Through the Discipline of Mindfulness, Mastery Comes
The masters of zen and mindfulness speak as if peace and harmony are a step away. This is there job - to make it seem easy and attainable. Ajahn Chah speaks of the clear, calm forest pools where you can drink up the serenity of nature. Simply planting that image in our minds gives us strength.
The vision is powerful, and those with lofty aims embark on a journey to find Chah's pools of nirvana. He does not focus on the difficulties of achieving serenity because he is a guide and a positive coach. I admire the state of mind that masters attain and steer me towards.
The Reality Is That Mindfulness Never Comes Easy
Five Finger Death Punch powerfully depicts the average person's encounter with mindfulness, waking up on a Monday morning, a week of hell lying ahead.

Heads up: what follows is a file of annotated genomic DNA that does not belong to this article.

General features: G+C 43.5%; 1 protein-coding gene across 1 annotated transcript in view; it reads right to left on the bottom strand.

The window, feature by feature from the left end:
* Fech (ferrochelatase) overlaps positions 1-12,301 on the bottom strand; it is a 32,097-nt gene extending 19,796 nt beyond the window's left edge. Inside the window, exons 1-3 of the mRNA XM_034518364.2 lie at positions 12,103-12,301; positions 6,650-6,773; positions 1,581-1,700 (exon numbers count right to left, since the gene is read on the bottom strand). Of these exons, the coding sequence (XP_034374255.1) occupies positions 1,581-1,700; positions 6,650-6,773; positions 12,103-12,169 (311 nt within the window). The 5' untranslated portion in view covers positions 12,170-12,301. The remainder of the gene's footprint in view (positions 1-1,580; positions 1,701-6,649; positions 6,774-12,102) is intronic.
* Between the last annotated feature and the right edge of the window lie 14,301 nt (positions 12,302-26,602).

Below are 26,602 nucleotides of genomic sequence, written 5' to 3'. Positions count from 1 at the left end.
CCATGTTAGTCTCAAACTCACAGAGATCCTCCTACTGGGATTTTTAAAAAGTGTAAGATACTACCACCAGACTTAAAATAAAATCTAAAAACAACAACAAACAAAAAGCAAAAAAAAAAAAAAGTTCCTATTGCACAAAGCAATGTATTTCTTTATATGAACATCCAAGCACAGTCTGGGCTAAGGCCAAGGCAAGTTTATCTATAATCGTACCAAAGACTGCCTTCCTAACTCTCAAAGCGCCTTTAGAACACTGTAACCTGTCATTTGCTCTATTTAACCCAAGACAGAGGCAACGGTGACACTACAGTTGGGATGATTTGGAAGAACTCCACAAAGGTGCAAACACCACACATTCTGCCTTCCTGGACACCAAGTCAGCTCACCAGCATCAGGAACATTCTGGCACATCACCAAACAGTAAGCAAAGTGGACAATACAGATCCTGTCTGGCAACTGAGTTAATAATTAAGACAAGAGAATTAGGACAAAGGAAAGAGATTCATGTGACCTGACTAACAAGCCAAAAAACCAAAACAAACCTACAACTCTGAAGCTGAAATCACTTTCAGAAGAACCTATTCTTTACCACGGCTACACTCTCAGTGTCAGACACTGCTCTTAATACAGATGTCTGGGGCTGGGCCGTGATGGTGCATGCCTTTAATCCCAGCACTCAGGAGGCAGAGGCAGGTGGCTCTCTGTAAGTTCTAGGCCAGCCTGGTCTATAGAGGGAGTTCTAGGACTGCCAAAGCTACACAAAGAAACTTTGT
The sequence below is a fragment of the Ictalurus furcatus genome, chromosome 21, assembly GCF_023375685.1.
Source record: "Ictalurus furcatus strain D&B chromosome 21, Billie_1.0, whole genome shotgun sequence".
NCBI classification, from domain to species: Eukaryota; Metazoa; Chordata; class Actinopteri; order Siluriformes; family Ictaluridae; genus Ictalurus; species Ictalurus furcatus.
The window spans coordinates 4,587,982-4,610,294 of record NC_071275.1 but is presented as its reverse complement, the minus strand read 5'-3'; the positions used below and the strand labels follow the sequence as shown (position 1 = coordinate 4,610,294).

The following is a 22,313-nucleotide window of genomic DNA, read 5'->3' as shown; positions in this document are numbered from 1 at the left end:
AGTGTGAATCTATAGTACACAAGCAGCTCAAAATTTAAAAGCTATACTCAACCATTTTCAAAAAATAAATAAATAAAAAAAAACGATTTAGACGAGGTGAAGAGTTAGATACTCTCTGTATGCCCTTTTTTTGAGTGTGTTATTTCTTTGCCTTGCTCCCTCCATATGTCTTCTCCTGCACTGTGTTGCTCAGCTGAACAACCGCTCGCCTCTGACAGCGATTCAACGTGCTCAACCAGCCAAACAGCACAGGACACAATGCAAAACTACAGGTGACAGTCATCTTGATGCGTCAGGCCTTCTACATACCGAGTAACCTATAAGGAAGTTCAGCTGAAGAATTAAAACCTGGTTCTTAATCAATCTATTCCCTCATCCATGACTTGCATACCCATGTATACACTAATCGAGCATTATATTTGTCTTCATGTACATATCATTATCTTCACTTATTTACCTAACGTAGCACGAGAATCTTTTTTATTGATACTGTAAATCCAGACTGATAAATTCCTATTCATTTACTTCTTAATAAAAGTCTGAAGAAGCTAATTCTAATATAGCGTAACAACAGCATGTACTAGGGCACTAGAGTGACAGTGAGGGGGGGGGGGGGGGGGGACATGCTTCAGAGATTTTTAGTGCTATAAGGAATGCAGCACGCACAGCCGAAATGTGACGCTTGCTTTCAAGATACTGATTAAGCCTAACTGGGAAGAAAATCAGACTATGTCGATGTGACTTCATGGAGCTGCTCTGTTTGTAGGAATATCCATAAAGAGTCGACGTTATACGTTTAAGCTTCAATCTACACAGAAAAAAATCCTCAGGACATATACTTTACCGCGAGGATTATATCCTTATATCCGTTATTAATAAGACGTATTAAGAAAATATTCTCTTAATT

Your lead feet pin you to the bed, your mind a crazy chaos of a week spent and seven days lying ahead. "There's no promise for relief," and the words of a monk, outside the world, by a calm pool, is incoherent nonsense. Seems impossible.
The closing lyrics pack the power of searching for peace and nirvana, in the face of a real world that smacks you down if it can. "Searching for a sense of clarity" in chaotic-techno-hyper-living. Death sometimes seems the only peace and release. How does one find a quiet mind in this world?
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